French Leaseback on France TV Journal

France TV 2 news programme Journal featured a piece on French Leaseback on 17th July 2019.

It featured one owner from a residence de tourisme in Deauville and another owner from Domaine des Fontenelles, operated by Madame Vacances. It seems that MMV are looking for €50k eviction compensation from this owner, while the contract that the purchaser signed explicitly stated that no eviction compensation would be payable.

Is this a breach of a consumers rights ? Is EU Consumer law supposed to protect consumers  of member states from this kind of planned abuse ?

There was a contribution at the end from a French lawyer, Maitre Bertrand de Campredon of Goethe Avocats (specialists in leaseback issues).

See below for a transcript of the programme kindly prepared by an owner in a residence in Languedoc.

Now to continue with our summer series we are turning to the question of your holiday money, should you invest in a residence de tourism is the question we are asking ourselves today. You buy an apartment which, while you are not there, is rented out by an operator who looks after everything and pays you rent with significant tax advantages. It is a model that was first conceived in France 50 years ago. But is it such a good idea for your holidays and as an investment? For the answer we are going over to Deauville for a report by our colleagues Hose Laminale, Denise Semoniaire and Pascale Carreau.

By the sea, in the mountains, touristic residences are seducing more and more French people. “When you look at the residence as a whole it is fantastic” says one owner. There are 140,000 owners like him in France. In principle you simply buy an apartment, let it out for most of the year without paying tax on the rental income. But is it really such a good deal? Gary Powers is owner of this apartment which has 62 square meters in Deauville. “We have a view over the swimming pool and the marina”, he says. His apartment is situated in a touristic residence which he only occupies for 8 weeks each year. The rest of the time it is rented out. The operator of the residence pays him a rent which can be as much as 4000 euros a quarter. “It is good because I do not have to go looking for guests or take care of the place while I am away, this solution suits me perfectly.”

It did not exist 50 years ago but today touristic residences account for about a quarter of all professionally managed touristic residences. “It is a model that works well today as it allows individual guests to choose where they want to stay and after that to do what they want”. A booming market, satisfied customers, well not always. Many owners regret having bought accommodation in a touristic residence. Such is the case with Caris Decamile. He is the owner of an apartment managed by an operator. When he signed up he was told he could end the lease after 9 years without paying any indemnity to the operator as stated in his contract. Problem! Notwithstanding what his contract says the law allows the operator of the residence to claim an indemnity, in his case 50,000 euros. “You come to realise that you are caught up in a system which is very costly if you want to get out of it…legal actions, lawyers’ fees, bailiffs charges etc”, says this owner.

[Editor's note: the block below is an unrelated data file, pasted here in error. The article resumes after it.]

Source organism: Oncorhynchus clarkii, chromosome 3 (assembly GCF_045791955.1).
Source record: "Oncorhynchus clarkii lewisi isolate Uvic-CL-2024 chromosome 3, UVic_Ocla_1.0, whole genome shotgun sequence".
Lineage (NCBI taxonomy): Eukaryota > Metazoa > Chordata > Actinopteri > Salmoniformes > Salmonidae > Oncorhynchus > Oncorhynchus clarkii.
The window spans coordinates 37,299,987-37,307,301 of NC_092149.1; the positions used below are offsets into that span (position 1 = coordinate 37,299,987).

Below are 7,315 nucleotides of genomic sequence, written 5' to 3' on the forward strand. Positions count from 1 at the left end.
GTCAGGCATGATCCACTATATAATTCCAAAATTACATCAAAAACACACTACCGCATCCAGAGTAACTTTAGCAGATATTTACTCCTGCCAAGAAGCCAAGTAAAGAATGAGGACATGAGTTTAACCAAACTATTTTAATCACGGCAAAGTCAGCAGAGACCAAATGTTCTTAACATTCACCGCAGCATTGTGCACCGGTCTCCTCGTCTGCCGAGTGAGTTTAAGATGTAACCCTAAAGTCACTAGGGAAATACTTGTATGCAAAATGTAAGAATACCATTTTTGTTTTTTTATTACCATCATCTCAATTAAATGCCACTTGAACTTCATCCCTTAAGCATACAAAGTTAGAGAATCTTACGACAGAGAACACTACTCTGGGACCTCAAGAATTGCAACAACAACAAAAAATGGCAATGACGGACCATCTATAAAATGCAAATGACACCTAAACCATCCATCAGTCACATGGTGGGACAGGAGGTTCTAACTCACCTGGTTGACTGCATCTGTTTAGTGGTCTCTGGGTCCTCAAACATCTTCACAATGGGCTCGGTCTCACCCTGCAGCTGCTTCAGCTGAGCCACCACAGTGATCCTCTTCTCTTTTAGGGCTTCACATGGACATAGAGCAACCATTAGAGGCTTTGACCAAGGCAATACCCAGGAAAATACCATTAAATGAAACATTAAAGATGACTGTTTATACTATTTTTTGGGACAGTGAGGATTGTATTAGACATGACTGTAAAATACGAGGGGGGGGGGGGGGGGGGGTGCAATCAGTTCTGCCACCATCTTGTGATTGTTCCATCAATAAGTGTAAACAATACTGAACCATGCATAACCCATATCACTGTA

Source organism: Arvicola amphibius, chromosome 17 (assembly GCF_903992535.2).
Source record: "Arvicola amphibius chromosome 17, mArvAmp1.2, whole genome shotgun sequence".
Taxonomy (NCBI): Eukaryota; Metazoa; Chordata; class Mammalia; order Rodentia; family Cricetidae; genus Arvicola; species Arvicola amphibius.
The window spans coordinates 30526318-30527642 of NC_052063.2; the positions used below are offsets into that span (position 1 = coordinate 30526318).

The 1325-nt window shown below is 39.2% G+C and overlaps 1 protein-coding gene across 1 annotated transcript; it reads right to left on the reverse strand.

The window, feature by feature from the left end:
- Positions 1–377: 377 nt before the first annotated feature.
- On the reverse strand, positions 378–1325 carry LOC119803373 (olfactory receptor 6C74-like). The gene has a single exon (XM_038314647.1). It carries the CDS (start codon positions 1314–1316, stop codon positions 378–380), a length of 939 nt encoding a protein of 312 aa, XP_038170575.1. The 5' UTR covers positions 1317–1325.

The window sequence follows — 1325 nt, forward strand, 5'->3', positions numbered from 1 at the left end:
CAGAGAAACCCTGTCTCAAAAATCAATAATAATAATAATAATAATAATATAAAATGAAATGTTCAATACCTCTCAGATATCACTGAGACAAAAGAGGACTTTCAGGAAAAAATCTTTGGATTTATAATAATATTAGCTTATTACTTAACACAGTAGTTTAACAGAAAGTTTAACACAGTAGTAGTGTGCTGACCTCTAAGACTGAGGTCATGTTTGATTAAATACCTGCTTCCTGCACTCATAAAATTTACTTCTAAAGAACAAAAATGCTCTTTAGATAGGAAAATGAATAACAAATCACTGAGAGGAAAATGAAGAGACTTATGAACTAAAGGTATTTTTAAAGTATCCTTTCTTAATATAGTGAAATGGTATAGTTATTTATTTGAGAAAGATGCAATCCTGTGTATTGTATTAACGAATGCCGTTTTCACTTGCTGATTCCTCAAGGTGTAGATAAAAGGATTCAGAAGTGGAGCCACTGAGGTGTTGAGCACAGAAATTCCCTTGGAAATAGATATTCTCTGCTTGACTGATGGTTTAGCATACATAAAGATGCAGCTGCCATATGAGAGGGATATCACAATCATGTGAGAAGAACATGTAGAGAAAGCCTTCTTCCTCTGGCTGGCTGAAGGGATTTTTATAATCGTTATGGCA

According to his lawyer many owners sign a lease without understanding the legislation. “The problem is that owners are not well informed and they simply do not have the legal knowledge to understand properly the commercial lease and the difficulties which can arise from it. On the subject of an eviction indemnity you need to be a technician, a lawyer to understand what an eviction indemnity is”.

Many associations are now asking the government to ensure that the law gives better protection to owners in a touristic residence.

Do let us know of any corrections to the above.

The piece is 26 minutes in and is about 3 mins long.

You can watch it here :

4 thoughts on “French Leaseback on France TV Journal

  1. We purchased two leaseback properties at the Domaine des Fontenelles in 2007 and are angry about the way that the system works. The purchases have been a very costly mistake. We should have researched it better, but we really did believe that we could get out of the lease after nine years. This is not the case, and we wonder at what point we could have got out of the lease had we carried on. 30 years? 100 years?

    We sold the smaller property earlier this year, having paid over 20,000 euros to get out of the lease and pay the TVA. We sold the property at way below the purchase price. British people tend to assume that investing in property is a good idea; at home, in most areas of the country, property will increase in value. However, in France, even in a fairly affluent area, this is not the case. Of course, the properties were overpriced in the first place, had we realised.

  2. Bonjour,
    Je suis français, également propriétaire d’un appartement à la résidence des fontenelles à l’Aiguillon sur vie et confronté aux mêmes problèmes.
    Pouvez vous me dire s’il est possible de se joindre à l’action collective sachant que j’ai déjà commencé des actions devant les tribunaux via notre avocat (je pourrai donc partager avec vous mes éléments).

    1. and a Google Translate:
      I am French, also owner of an apartment at the Fontenelles residence in L’Aiguillon sur vie and facing the same problems.
      Can you tell me if it is possible to join the class action knowing that I have already started actions in the courts via our lawyer (so I can share with you my elements).

    2. There are no class action in France for this type of complaint unless you form / join an association – I believe there is one being formed at Fontenelles

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